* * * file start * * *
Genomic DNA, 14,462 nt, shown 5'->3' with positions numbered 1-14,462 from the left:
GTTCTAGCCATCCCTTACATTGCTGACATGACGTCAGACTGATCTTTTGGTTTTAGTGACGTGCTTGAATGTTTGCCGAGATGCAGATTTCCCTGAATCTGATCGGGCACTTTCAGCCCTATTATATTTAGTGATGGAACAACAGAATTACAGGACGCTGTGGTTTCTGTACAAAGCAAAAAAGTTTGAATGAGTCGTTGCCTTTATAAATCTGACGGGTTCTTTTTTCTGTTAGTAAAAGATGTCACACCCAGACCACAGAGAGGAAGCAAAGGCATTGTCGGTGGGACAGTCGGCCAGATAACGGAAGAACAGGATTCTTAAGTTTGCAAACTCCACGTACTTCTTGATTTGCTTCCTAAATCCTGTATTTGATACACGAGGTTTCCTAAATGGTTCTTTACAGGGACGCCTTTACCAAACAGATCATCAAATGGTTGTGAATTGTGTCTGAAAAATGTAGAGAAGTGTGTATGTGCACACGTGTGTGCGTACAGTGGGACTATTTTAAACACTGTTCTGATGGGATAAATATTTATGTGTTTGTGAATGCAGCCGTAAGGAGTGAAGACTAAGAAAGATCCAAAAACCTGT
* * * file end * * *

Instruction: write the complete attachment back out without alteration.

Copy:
Genomic DNA, 14,462 nt, shown 5'->3' with positions numbered 1-14,462 from the left:
GTTCTAGCCATCCCTTACATTGCTGACATGACGTCAGACTGATCTTTTGGTTTTAGTGACGTGCTTGAATGTTTGCCGAGATGCAGATTTCCCTGAATCTGATCGGGCACTTTCAGCCCTATTATATTTAGTGATGGAACAACAGAATTACAGGACGCTGTGGTTTCTGTACAAAGCAAAAAAGTTTGAATGAGTCGTTGCCTTTATAAATCTGACGGGTTCTTTTTTCTGTTAGTAAAAGATGTCACACCCAGACCACAGAGAGGAAGCAAAGGCATTGTCGGTGGGACAGTCGGCCAGATAACGGAAGAACAGGATTCTTAAGTTTGCAAACTCCACGTACTTCTTGATTTGCTTCCTAAATCCTGTATTTGATACACGAGGTTTCCTAAATGGTTCTTTACAGGGACGCCTTTACCAAACAGATCATCAAATGGTTGTGAATTGTGTCTGAAAAATGTAGAGAAGTGTGTATGTGCACACGTGTGTGCGTACAGTGGGACTATTTTAAACACTGTTCTGATGGGATAAATATTTATGTGTTTGTGAATGCAGCCGTAAGGAGTGAAGACTAAGAAAGATCCAAAAACCTGT